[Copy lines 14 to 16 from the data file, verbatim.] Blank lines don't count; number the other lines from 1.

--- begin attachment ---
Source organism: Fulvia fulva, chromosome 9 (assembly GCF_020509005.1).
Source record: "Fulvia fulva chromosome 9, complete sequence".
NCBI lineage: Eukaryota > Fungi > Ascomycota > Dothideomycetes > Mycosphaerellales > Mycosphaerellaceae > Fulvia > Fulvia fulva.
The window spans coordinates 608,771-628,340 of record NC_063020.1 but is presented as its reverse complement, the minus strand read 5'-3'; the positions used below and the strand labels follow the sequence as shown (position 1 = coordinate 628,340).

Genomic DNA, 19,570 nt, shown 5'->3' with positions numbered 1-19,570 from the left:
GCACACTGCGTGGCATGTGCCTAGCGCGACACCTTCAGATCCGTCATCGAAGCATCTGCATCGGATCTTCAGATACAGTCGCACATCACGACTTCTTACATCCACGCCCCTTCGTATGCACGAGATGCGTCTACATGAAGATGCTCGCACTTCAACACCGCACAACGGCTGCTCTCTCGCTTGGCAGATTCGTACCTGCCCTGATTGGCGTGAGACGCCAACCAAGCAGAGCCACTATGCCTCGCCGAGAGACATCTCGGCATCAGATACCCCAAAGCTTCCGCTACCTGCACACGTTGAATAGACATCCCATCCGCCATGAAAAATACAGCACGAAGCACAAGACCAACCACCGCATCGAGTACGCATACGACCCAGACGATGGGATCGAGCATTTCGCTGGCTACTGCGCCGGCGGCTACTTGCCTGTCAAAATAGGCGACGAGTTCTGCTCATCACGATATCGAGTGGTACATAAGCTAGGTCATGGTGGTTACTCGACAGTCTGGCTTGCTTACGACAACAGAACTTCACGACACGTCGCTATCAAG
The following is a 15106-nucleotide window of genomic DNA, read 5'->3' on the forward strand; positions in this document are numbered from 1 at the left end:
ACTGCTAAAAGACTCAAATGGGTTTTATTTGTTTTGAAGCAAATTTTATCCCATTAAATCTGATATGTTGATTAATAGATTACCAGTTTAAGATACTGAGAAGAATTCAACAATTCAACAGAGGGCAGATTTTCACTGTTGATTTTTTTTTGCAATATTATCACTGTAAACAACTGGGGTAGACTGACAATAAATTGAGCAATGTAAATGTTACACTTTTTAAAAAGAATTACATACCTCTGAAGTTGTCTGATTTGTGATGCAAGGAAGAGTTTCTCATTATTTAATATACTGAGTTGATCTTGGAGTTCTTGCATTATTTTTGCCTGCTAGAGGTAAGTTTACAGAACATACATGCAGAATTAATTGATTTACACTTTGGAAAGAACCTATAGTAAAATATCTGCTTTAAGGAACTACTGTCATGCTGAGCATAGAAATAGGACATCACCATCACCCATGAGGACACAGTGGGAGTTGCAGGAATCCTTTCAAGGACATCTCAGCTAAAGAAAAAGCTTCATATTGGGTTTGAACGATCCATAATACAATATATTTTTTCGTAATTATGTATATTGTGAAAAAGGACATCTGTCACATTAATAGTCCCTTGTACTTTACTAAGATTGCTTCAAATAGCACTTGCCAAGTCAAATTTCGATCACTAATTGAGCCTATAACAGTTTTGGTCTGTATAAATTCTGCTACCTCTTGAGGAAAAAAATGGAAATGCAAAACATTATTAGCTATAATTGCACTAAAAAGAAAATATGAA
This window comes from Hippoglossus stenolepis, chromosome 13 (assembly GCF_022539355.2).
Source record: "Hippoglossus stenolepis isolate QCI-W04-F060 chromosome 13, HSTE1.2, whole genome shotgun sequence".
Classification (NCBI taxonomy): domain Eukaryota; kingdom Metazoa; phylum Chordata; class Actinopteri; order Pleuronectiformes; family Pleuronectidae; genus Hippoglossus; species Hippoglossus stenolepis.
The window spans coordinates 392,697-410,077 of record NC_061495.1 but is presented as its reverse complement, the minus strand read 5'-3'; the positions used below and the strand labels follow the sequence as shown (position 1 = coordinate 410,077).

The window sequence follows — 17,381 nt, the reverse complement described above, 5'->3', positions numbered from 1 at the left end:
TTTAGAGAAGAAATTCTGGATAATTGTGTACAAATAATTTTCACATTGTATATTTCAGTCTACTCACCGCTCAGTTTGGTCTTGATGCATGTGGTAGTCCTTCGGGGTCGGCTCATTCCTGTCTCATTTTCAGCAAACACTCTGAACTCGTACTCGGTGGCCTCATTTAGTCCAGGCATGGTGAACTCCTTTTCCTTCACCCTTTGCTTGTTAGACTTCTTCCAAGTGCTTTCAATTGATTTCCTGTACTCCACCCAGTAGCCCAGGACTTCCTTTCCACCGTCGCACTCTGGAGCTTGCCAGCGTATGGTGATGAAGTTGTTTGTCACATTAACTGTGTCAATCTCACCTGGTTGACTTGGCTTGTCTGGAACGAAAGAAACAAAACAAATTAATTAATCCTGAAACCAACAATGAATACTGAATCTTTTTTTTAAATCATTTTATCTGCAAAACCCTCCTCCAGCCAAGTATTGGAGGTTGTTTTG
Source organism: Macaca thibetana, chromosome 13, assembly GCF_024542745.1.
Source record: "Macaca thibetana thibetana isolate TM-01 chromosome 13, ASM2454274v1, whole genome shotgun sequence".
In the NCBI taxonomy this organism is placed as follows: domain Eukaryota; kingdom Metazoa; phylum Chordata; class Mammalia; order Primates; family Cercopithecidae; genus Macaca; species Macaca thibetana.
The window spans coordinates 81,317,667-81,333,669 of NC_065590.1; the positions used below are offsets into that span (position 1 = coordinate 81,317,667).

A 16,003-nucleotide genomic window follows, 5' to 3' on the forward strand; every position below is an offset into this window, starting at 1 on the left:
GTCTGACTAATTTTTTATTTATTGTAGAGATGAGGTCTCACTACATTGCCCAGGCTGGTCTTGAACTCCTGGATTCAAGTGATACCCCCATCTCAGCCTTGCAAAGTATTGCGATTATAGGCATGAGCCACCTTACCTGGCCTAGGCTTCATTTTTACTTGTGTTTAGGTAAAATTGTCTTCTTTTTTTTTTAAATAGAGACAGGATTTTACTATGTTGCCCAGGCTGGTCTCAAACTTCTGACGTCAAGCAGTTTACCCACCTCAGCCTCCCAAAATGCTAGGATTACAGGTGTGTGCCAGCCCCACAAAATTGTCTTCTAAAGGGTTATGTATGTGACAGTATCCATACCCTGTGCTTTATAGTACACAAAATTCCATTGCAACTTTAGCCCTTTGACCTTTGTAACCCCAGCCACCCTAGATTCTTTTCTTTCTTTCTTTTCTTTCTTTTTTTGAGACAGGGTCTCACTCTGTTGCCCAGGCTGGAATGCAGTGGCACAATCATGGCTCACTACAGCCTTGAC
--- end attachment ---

TTTAGAGAAGAAATTCTGGATAATTGTGTACAAATAATTTTCACATTGTATATTTCAGTCTACTCACCGCTCAGTTTGGTCTTGATGCATGTGGTAGTCCTTCGGGGTCGGCTCATTCCTGTCTCATTTTCAGCAAACACTCTGAACTCGTACTCGGTGGCCTCATTTAGTCCAGGCATGGTGAACTCCTTTTCCTTCACCCTTTGCTTGTTAGACTTCTTCCAAGTGCTTTCAATTGATTTCCTGTACTCCACCCAGTAGCCCAGGACTTCCTTTCCACCGTCGCACTCTGGAGCTTGCCAGCGTATGGTGATGAAGTTGTTTGTCACATTAACTGTGTCAATCTCACCTGGTTGACTTGGCTTGTCTGGAACGAAAGAAACAAAACAAATTAATTAATCCTGAAACCAACAATGAATACTGAATCTTTTTTTTAAATCATTTTATCTGCAAAACCCTCCTCCAGCCAAGTATTGGAGGTTGTTTTG
Source organism: Macaca thibetana, chromosome 13, assembly GCF_024542745.1.
Source record: "Macaca thibetana thibetana isolate TM-01 chromosome 13, ASM2454274v1, whole genome shotgun sequence".